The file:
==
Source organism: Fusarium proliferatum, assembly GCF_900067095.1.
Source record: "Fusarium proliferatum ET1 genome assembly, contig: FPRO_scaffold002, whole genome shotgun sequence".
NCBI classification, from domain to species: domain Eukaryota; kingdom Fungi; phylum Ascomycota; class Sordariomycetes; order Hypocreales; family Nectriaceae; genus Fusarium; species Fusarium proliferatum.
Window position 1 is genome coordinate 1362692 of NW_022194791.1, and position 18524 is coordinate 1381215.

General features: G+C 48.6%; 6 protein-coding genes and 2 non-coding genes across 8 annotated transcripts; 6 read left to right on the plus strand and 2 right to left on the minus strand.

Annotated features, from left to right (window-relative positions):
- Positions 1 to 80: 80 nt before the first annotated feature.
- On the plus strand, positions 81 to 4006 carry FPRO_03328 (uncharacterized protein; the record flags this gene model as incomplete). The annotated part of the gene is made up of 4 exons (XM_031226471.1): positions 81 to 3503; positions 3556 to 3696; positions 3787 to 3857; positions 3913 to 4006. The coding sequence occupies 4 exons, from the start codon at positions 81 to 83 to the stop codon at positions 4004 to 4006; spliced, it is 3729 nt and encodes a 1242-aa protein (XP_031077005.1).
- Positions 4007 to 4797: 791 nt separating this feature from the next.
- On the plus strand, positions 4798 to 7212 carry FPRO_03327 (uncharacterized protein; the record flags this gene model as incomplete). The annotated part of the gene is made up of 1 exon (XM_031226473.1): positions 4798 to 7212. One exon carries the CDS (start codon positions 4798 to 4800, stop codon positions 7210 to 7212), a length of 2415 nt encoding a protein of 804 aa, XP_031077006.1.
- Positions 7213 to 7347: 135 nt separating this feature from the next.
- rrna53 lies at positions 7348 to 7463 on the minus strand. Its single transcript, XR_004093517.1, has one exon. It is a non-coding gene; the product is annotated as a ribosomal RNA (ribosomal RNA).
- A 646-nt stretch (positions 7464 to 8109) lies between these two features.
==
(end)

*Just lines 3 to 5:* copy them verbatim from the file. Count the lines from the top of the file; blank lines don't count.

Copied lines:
NCBI classification, from domain to species: domain Eukaryota; kingdom Fungi; phylum Ascomycota; class Sordariomycetes; order Hypocreales; family Nectriaceae; genus Fusarium; species Fusarium proliferatum.
Window position 1 is genome coordinate 1362692 of NW_022194791.1, and position 18524 is coordinate 1381215.

General features: G+C 48.6%; 6 protein-coding genes and 2 non-coding genes across 8 annotated transcripts; 6 read left to right on the plus strand and 2 right to left on the minus strand.